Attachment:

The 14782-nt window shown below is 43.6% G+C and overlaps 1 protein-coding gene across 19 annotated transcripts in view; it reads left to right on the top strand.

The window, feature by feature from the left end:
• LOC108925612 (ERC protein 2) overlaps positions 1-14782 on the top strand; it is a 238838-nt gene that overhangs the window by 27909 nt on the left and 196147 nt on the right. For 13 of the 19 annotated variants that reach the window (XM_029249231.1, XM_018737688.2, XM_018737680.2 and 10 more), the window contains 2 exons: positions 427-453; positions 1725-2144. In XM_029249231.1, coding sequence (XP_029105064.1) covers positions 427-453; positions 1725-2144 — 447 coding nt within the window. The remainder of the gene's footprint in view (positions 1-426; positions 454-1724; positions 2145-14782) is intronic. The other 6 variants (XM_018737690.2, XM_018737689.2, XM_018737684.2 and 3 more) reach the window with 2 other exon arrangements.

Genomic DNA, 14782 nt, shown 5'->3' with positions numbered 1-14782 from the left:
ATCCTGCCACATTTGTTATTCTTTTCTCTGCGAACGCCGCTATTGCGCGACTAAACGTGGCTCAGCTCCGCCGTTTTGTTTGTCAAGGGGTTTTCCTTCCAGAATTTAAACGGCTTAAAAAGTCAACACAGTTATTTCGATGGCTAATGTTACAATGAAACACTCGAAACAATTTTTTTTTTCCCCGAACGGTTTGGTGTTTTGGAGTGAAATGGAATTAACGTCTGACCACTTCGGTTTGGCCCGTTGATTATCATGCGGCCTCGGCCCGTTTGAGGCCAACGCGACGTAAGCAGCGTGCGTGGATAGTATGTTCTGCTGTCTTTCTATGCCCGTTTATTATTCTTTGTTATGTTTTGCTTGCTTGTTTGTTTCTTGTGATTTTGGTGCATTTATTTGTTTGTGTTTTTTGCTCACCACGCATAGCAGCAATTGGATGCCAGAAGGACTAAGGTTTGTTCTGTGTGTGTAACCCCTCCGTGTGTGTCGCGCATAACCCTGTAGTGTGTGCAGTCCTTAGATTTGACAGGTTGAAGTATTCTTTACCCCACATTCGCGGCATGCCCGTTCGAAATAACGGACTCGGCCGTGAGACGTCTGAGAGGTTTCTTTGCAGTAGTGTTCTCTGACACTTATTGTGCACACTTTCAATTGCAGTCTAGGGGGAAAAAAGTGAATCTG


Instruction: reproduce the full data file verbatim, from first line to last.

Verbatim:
The 14782-nt window shown below is 43.6% G+C and overlaps 1 protein-coding gene across 19 annotated transcripts in view; it reads left to right on the top strand.

The window, feature by feature from the left end:
• LOC108925612 (ERC protein 2) overlaps positions 1-14782 on the top strand; it is a 238838-nt gene that overhangs the window by 27909 nt on the left and 196147 nt on the right. For 13 of the 19 annotated variants that reach the window (XM_029249231.1, XM_018737688.2, XM_018737680.2 and 10 more), the window contains 2 exons: positions 427-453; positions 1725-2144. In XM_029249231.1, coding sequence (XP_029105064.1) covers positions 427-453; positions 1725-2144 — 447 coding nt within the window. The remainder of the gene's footprint in view (positions 1-426; positions 454-1724; positions 2145-14782) is intronic. The other 6 variants (XM_018737690.2, XM_018737689.2, XM_018737684.2 and 3 more) reach the window with 2 other exon arrangements.

Genomic DNA, 14782 nt, shown 5'->3' with positions numbered 1-14782 from the left:
ATCCTGCCACATTTGTTATTCTTTTCTCTGCGAACGCCGCTATTGCGCGACTAAACGTGGCTCAGCTCCGCCGTTTTGTTTGTCAAGGGGTTTTCCTTCCAGAATTTAAACGGCTTAAAAAGTCAACACAGTTATTTCGATGGCTAATGTTACAATGAAACACTCGAAACAATTTTTTTTTTCCCCGAACGGTTTGGTGTTTTGGAGTGAAATGGAATTAACGTCTGACCACTTCGGTTTGGCCCGTTGATTATCATGCGGCCTCGGCCCGTTTGAGGCCAACGCGACGTAAGCAGCGTGCGTGGATAGTATGTTCTGCTGTCTTTCTATGCCCGTTTATTATTCTTTGTTATGTTTTGCTTGCTTGTTTGTTTCTTGTGATTTTGGTGCATTTATTTGTTTGTGTTTTTTGCTCACCACGCATAGCAGCAATTGGATGCCAGAAGGACTAAGGTTTGTTCTGTGTGTGTAACCCCTCCGTGTGTGTCGCGCATAACCCTGTAGTGTGTGCAGTCCTTAGATTTGACAGGTTGAAGTATTCTTTACCCCACATTCGCGGCATGCCCGTTCGAAATAACGGACTCGGCCGTGAGACGTCTGAGAGGTTTCTTTGCAGTAGTGTTCTCTGACACTTATTGTGCACACTTTCAATTGCAGTCTAGGGGGAAAAAAGTGAATCTG